WASHINGTON — Bozo? Has it really come down to this? Is Bob Dole now so desperate that he refers to the president of the United States as a clown? Will the civility of last Sunday's debate disappear at the second presidential debate in San Diego? The answer to all the above is: Yes--with a warning for the Clinton campaign to get ready to rumble.
The reviews of Dole's performance in Hartford are like reviews for a complex off-Broadway drama--glowing but unlikely to sell many tickets. In the aftermath of the debate, Dole was left with a very important, perhaps the most important, decision of his campaign. In the next debate, should he continue the civil discourse on issues or revert to a slash and burn strategy attacking President Bill Clinton's character?
If there is any doubt about which direction Dole has chosen, just listen to the campaign message in the days following the debate. Dole, his surrogates, his advertising all turned up the heat on the president. Whitewater, FBI files, pardons; nothing was off limits. For Clinton the challenge now is how to handle an almost certain barrage of attacks from Dole on Wednesday.
The first thing the president needs to keep in mind is that the burden is squarely on Dole. An attack strategy, particularly for Dole, is fraught with danger. People-meters (those little dials campaign consultants give voters to test the immediate reaction to the debate) used in the first debate showed a consistent negative reaction by voters to anything perceived as an attack from either candidate. When Dole accused Clinton of not addressing George Bush as "Mr. President" in the 1992 debates (hardly a tough hit), the meters all turned negative. If a little ploy like that turns off voters, just think how difficult it will be for Dole to gain points by upping the ante and attacking the president, and, if Whitewater is part of the game plan, his wife, personally. That would be tough enough, even if the voters were in a surly mood, which they are not.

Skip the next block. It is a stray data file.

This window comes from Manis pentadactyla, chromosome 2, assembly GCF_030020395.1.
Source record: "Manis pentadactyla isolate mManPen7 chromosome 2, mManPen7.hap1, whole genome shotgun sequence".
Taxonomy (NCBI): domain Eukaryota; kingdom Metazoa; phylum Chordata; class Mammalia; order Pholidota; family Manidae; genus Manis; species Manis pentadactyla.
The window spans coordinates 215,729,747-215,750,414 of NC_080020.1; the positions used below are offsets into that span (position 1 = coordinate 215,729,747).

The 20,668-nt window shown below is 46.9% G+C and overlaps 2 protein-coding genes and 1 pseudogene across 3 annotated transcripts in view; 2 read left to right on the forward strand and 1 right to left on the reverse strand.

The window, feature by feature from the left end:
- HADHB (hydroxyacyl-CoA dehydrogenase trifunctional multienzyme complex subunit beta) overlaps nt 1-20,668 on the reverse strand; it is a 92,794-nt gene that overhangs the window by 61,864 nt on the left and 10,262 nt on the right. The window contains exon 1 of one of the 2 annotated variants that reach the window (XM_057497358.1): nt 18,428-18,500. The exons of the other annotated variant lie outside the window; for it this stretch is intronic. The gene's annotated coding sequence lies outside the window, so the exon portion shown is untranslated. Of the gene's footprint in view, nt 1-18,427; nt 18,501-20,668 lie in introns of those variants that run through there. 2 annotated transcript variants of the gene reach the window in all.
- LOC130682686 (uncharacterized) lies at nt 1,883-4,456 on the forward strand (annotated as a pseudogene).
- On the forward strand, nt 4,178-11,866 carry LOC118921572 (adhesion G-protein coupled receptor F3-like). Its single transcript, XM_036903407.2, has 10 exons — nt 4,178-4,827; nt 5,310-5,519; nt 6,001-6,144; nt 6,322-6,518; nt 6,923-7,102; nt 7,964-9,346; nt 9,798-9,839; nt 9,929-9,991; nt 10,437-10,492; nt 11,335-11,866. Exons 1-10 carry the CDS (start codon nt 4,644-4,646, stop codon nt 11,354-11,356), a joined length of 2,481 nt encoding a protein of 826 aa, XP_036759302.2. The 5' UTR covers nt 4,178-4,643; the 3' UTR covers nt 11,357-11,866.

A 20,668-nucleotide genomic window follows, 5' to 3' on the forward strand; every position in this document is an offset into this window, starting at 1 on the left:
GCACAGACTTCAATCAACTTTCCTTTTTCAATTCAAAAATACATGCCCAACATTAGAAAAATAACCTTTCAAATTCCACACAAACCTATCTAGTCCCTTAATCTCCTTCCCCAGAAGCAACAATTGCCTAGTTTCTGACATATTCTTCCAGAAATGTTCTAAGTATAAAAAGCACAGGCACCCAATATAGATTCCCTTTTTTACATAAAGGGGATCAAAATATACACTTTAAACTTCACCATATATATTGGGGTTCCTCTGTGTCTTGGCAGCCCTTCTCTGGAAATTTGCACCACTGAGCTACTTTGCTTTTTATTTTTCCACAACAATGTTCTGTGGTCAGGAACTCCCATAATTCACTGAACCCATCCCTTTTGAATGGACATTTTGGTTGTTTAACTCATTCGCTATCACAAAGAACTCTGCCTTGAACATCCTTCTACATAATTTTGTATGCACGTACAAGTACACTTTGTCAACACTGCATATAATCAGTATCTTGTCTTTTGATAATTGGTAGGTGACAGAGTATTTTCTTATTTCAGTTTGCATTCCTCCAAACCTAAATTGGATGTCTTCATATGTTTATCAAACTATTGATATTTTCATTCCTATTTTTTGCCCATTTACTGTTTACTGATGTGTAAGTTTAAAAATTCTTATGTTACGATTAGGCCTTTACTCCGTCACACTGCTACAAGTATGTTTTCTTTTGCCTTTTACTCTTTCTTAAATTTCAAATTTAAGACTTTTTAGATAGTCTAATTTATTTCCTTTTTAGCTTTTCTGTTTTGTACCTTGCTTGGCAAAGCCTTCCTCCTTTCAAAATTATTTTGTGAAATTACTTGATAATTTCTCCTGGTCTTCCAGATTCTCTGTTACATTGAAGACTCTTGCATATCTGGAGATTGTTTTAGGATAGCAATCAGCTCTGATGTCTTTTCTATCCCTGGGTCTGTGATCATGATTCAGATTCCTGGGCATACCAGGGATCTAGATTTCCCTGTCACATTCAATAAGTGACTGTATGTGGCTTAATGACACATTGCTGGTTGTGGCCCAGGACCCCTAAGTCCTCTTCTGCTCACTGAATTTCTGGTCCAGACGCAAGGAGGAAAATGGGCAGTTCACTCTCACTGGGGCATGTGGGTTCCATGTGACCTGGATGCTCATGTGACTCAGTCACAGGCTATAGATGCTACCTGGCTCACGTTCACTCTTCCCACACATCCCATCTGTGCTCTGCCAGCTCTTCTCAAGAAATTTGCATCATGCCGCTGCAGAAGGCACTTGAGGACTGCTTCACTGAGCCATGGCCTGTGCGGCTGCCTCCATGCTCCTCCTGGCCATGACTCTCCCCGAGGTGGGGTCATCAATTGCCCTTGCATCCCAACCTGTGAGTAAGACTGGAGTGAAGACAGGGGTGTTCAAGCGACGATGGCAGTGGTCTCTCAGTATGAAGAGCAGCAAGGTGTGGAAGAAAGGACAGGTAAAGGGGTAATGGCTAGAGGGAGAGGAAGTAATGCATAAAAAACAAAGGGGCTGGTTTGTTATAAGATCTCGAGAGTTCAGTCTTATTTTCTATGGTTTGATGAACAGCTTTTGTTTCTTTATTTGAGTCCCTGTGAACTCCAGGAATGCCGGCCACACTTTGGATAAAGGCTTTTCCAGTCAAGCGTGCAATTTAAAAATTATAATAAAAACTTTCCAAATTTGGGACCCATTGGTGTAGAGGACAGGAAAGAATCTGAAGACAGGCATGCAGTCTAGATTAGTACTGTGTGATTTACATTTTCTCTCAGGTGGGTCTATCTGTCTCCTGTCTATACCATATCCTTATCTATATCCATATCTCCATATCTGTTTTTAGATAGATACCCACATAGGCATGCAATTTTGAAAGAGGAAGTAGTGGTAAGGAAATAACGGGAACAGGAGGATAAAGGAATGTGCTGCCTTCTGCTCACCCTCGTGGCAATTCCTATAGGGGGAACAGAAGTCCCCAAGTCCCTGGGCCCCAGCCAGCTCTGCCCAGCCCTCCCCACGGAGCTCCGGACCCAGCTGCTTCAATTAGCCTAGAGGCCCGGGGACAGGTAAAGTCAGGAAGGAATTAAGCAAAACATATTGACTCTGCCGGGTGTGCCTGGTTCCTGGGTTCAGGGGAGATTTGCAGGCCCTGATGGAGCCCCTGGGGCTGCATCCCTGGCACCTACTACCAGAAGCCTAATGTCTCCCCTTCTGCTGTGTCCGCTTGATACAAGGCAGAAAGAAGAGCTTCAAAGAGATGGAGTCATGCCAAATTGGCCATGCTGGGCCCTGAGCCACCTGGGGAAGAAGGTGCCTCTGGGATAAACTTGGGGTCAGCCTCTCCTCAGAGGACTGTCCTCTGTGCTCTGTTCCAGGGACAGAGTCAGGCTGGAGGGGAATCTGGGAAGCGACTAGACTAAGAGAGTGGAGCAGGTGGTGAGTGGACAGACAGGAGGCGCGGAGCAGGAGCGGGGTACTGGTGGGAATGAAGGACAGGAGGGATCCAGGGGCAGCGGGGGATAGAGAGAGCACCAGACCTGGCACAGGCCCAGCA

But Dole really has no choice. If he does not attack on Wednesday, then he has decided he cannot win and wants history to judge him as a serious man who genuinely wanted to debate issues of importance to his country. But I doubt Dole will do that. He has tried far too long, and at great cost, to win the presidency, and he will convince himself against all odds that he still can win. They all do.
So Clinton must respond to Dole quietly but firmly and, above all, truthfully. None of those allegations, from Whitewater to FBI files, have hurt Clinton so far and there is no reason they should now. What could hurt the president is if the public perceives he is not answering Dole's charges as truthfully as he can. Clinton is suspect when it comes to truth telling, and he should do nothing to fuel the fire.
On Whitewater, tell it like it is. A bad and sloppy business deal that he and his wife wished they had never gotten into. But remember, after years of investigation by prosecutors and the Congress, no real evidence connects the president or first lady to illegal acts. On travelgate, say it like it is. We didn't handle it well. And he, the president, should have been more involved. The involvement of Harry Thomason was just dumb. On D. Craig Livingstone: wrong guy for the job, a huge mistake, and what happened was inexcusable. But Clinton must say he and his staff have learned a lesson from mistakes like these and will not make them again.
And for the toughest one off all, the pardon of the McDougals--Jim doesn't deserve one but Susan probably does. But they were the president's business partners and any pardon will be forever suspect. As tough as it is, Mr. President, when it comes to pardoning the McDougalls, just say no.